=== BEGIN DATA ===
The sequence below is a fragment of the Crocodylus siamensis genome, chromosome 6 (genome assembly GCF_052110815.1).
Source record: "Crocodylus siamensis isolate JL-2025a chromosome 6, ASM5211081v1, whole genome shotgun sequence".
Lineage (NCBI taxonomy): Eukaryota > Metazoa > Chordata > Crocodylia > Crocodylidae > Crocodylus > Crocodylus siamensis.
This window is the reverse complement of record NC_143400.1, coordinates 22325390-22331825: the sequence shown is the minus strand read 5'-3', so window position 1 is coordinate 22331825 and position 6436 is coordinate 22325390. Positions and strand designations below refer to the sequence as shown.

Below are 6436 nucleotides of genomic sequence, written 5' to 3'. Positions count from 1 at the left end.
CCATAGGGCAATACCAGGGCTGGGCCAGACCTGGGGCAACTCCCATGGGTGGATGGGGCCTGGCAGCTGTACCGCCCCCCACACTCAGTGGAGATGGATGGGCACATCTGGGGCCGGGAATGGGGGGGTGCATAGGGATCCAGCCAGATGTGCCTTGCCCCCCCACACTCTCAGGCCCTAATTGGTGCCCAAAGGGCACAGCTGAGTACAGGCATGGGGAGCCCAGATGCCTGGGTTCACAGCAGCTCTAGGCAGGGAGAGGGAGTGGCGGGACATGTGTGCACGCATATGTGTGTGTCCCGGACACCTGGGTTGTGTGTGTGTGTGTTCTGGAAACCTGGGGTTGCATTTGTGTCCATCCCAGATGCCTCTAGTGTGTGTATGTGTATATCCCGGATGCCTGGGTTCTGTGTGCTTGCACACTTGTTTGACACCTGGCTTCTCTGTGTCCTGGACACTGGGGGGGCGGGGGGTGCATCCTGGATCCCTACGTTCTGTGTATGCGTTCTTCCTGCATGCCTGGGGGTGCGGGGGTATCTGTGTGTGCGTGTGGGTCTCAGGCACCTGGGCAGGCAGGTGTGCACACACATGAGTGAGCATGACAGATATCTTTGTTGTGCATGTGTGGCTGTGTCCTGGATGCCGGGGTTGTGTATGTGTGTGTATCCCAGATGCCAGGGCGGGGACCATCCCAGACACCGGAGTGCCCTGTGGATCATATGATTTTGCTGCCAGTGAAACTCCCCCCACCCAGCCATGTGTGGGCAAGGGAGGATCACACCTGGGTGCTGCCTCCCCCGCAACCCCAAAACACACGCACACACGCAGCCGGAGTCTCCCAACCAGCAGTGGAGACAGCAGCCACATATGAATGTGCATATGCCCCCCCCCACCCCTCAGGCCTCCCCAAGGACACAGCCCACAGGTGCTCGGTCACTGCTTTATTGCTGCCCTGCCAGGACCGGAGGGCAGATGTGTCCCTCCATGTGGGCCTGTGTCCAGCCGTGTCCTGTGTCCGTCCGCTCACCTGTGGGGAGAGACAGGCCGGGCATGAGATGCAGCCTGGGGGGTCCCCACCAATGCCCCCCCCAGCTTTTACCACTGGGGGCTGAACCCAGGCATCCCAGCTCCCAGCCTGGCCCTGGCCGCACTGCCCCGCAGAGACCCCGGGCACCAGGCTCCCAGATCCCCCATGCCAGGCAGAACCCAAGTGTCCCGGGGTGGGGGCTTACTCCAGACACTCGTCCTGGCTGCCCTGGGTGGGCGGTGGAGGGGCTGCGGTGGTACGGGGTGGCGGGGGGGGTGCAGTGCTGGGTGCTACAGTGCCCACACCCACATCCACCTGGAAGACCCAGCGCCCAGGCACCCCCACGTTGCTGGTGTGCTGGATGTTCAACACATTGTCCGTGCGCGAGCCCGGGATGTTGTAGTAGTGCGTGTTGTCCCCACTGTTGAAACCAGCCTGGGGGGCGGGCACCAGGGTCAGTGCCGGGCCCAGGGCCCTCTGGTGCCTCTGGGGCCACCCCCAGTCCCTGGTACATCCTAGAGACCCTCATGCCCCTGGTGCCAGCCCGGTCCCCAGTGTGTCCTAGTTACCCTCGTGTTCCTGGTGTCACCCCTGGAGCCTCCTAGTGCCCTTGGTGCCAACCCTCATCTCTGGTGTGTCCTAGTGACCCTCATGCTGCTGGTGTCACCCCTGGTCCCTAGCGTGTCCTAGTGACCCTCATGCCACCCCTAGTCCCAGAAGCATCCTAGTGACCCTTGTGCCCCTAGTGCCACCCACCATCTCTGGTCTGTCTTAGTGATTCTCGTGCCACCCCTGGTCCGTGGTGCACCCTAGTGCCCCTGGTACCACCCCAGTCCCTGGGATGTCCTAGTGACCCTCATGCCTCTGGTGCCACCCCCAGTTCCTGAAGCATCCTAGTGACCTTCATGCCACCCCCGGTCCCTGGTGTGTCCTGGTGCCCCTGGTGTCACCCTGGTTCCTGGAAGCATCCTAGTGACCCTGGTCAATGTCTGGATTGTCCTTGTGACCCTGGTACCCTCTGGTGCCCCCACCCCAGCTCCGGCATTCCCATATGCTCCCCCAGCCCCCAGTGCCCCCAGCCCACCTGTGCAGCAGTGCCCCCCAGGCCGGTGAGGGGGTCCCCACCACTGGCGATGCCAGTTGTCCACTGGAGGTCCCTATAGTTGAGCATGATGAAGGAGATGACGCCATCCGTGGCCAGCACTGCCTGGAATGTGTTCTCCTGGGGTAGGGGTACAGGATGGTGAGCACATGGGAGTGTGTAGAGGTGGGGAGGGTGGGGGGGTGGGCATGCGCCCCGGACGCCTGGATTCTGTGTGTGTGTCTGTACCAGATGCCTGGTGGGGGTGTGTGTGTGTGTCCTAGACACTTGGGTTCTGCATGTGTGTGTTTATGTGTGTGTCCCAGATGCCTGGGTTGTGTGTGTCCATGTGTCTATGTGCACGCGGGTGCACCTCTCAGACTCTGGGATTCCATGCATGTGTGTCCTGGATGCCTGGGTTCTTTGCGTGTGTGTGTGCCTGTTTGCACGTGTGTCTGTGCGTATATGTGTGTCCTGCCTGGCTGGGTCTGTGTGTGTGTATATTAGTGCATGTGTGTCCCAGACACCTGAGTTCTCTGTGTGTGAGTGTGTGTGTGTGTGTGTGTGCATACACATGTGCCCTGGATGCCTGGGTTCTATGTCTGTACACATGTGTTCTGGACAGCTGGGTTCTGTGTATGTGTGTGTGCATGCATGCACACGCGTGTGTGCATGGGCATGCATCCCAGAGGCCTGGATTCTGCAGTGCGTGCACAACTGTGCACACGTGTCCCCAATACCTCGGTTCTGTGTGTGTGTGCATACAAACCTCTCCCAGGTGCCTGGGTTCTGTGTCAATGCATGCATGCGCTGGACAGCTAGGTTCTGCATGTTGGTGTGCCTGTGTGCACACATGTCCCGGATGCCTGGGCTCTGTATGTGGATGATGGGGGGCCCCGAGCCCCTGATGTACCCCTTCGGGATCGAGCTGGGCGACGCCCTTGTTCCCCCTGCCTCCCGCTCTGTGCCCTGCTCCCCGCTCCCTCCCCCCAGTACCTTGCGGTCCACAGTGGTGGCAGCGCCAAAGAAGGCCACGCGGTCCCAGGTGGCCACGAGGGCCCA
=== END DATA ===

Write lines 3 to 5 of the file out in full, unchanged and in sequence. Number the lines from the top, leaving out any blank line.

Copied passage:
Lineage (NCBI taxonomy): Eukaryota > Metazoa > Chordata > Crocodylia > Crocodylidae > Crocodylus > Crocodylus siamensis.
This window is the reverse complement of record NC_143400.1, coordinates 22325390-22331825: the sequence shown is the minus strand read 5'-3', so window position 1 is coordinate 22331825 and position 6436 is coordinate 22325390. Positions and strand designations below refer to the sequence as shown.

Below are 6436 nucleotides of genomic sequence, written 5' to 3'. Positions count from 1 at the left end.